Living With Rheumatoid Arthritis: My Biggest Regrets

Three Things I Wish I Could Do Over

Anxious woman sitting in a sofa daydreaming
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I have lived with rheumatoid arthritis for more than 4 decades. I experienced my first symptoms in September 1974 at the age of 19. As I look back over those decades and realize I have spent about twice as many years with a chronic disease as I did pre-diagnosis, I am proud of how I have managed my disease and lived my life. For the most part, that is. I mean, we all have regrets. I actually can point to three major regrets I have that are associated with my rheumatoid arthritis journey.

I decided to tell you about the regrets with the hope that some of you may learn from it and perhaps not repeat my mistakes. But, I also know that each of us with rheumatoid arthritis has our own journey. At the very least, I hope my experiences show you that it is important for us to be careful, thoughtful, and methodical with the decisions we make about our life with rheumatoid arthritis.

Regret #1 -- Around 1975, a year after my initial symptoms had started and I was being treated by our family doctor, I requested a referral to a rheumatologist at The Cleveland Clinic. I lived in Cleveland at the time so it made sense to see what this world reknowned medical facility and its doctors could offer me. To make a long story short, my rheumatologist recommended that I be admitted to the hospital for about a week for a course of three drugs, some to be administered intravenously. I didn't even give him a chance to explain his plan fully.

I immediately said "I'm in college. I don't have time to miss classes and to be admitted to a hospital."

I know he didn't have a cure for me, since we know there is none to this day. But, he did speak of "dampening down the inflammation" and "gaining control". At age 19-20, I was clueless about the impact of rheumatoid arthritis.

I simply saw it as an intruder in my life, and I decided that denial suited me. In my mind, there was a swirl of thoughts -- I don't need that. It won't. I won't. It can't.   

I chose an oral course of methotrexate as my alternate treatment plan since I opted out of the suggested hospitalization. The rheumatologist was disappointed. To this day, I remember his face when I told him. And even then, I was fearful of the methotrexate, which at the time was still considered an experimental drug with potential consequences of liver toxicity. Feeling that methotrexate wasn't working, I went on and off the drug several times. We never tried raising my dose which can have good results for some people. My regret is that I didn't just listen to my rheumatologist. Perhaps I could have achieved remission early on. We will never know. We don't get do-overs.

Regret #2 -- After I graduated from college in 1977, I was working in a hospital as a Registered Medical Technologist. I worked fulltime for 10 years but it was becoming increasingly difficult with my rheumatoid arthritis.

I decided to go to part-time status and did that for 5 or 6 years when I decided I could no longer do my job. I quit and applied for Social Security Disability. As my medical technologist career wound down, I had overlooked some important financial facts. If I had quit while I was still fulltime, I would have been entitled to a Long-term Disability benefit. I lost that benefit when I switched to part-time. Big. Financial. Mistake.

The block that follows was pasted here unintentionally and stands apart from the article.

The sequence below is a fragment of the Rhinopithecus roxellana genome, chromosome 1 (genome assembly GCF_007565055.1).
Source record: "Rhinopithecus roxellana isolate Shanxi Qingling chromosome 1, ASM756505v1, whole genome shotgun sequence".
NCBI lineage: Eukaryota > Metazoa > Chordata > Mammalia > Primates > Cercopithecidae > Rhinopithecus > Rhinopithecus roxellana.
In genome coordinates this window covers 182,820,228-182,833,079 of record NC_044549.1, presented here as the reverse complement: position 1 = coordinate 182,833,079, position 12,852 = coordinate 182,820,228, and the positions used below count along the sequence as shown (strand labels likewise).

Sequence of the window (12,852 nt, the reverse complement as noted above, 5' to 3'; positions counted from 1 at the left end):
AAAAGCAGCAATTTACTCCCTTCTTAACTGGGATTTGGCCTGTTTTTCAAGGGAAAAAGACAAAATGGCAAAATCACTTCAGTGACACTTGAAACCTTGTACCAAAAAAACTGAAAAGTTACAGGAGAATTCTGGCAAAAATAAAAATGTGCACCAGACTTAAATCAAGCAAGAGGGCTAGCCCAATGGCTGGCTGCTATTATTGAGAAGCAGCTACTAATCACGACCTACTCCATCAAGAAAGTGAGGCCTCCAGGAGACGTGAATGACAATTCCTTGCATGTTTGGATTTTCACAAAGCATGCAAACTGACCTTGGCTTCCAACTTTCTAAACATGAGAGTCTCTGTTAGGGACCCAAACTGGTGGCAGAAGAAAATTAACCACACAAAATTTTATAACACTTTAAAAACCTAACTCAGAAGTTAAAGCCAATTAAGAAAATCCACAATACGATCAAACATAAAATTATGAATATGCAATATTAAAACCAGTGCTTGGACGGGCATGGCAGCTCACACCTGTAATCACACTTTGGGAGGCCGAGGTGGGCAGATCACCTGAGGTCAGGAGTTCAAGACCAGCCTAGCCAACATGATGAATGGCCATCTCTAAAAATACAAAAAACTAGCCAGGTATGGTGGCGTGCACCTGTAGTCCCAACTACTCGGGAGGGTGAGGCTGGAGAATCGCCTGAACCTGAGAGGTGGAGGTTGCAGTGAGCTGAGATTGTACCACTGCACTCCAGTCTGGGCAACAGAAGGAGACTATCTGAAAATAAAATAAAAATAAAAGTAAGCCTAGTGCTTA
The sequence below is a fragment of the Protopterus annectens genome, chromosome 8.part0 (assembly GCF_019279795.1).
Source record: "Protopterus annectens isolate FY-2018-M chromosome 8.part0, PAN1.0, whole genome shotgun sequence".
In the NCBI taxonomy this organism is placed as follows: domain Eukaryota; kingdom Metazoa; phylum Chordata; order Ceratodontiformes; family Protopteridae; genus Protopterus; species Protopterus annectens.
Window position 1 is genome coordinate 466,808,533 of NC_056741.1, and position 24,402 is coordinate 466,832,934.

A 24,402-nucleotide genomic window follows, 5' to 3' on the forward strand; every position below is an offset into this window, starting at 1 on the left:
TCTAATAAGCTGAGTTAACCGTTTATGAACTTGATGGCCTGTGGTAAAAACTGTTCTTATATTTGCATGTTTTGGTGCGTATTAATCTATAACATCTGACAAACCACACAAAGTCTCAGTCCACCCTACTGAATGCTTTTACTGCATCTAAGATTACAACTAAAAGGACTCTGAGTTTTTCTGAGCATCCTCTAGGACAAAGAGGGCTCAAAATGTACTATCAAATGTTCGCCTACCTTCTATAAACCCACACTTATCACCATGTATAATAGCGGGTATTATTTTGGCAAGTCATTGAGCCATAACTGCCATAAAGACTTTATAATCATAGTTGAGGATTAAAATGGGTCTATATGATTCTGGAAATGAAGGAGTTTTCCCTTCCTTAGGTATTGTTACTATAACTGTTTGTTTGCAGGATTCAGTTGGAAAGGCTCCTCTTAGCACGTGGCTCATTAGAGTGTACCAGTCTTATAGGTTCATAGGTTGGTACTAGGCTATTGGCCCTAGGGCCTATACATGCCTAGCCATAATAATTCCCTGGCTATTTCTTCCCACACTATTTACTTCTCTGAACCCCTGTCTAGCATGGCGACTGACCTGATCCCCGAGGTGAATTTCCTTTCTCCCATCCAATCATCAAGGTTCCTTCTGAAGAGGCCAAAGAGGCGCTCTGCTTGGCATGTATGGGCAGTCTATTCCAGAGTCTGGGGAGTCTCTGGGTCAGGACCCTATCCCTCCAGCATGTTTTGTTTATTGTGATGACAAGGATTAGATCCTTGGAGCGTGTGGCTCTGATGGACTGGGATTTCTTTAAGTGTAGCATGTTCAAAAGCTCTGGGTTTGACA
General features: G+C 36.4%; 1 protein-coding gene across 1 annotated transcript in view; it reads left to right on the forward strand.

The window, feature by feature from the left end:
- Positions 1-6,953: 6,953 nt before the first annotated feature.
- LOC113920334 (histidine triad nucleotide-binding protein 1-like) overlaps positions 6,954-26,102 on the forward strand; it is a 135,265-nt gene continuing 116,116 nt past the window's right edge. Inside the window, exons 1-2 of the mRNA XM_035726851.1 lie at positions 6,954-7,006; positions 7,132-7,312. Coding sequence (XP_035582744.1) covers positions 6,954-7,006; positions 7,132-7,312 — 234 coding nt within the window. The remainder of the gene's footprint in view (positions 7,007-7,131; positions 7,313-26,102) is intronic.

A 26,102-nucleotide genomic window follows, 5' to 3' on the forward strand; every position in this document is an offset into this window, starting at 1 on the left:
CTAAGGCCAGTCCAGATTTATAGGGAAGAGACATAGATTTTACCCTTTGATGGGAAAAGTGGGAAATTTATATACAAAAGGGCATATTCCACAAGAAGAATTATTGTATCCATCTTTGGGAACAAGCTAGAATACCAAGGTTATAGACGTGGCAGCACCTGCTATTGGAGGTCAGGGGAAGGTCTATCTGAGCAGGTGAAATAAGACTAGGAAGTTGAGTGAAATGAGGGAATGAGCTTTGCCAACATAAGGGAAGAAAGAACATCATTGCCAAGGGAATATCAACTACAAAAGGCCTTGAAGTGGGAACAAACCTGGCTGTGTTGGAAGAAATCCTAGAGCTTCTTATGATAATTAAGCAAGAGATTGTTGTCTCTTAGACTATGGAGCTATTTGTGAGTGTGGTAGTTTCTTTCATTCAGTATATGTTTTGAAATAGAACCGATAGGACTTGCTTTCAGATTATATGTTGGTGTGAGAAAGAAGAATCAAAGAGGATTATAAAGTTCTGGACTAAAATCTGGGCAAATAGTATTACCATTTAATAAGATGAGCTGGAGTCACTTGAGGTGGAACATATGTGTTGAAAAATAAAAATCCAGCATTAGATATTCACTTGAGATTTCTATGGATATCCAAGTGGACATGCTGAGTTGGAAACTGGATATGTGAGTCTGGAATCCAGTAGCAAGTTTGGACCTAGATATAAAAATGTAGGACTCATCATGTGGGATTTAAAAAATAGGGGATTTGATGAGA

In my mind, I thought I would never quit working at the laboratory. I would go from full to part-time and when things got better, back to fulltime. It was denial steering the boat again. My regret is that I was not more aware of the financial impact of my decisions and that I was not more realistic. (Note: I actually only stayed on Social Security Disability a short time as I began my new writing career, which I do to this day).     

Regret #3 -- I wish I knew then what I know now. Throughout my many years with rheumatoid arthritis, the importance of exercise and regular physical activity was never emphasized by any of my doctors. As a matter of fact, after one of my joint replacement surgeries, I remember asking the surgeon about exercising beyond the 2 month stint of physical therapy that is typically required. The surgeon told me I didn't need more. He said I was young and would just "bounce back". It didn't happen that way.

More recently, I asked for a physical therapy referral from another orthopedic surgeon. He said it wouldn't help. I felt I could rebuild and regain some strength I had lost after experiencing two stress fractures. This time, I knew better. I took it upon myself to find a great gym, get an evaluation by their physical therapist, and insist on the referral from my orthopedic surgeon so insurance would cover the physical therapy visits. It has made a huge difference. I still go to the gym regularly.

But, I regret that I missed out on years of exercise when it wasn't emphasized or recommended to me. The "Keep Moving" campaigns we now see from the Arthritis Foundation and Centers for Disease Control and Prevention were not obvious back then. If they were, I didn't see it. Quite possibly, I wasn't looking for that. Now, I realize the importance of exercise in managing rheumatoid arthritis.    

The Bottom Line

Be fully aware of the impact of your decisions. Make sure you are being realistic and that denial is not masking the reality of your situation.

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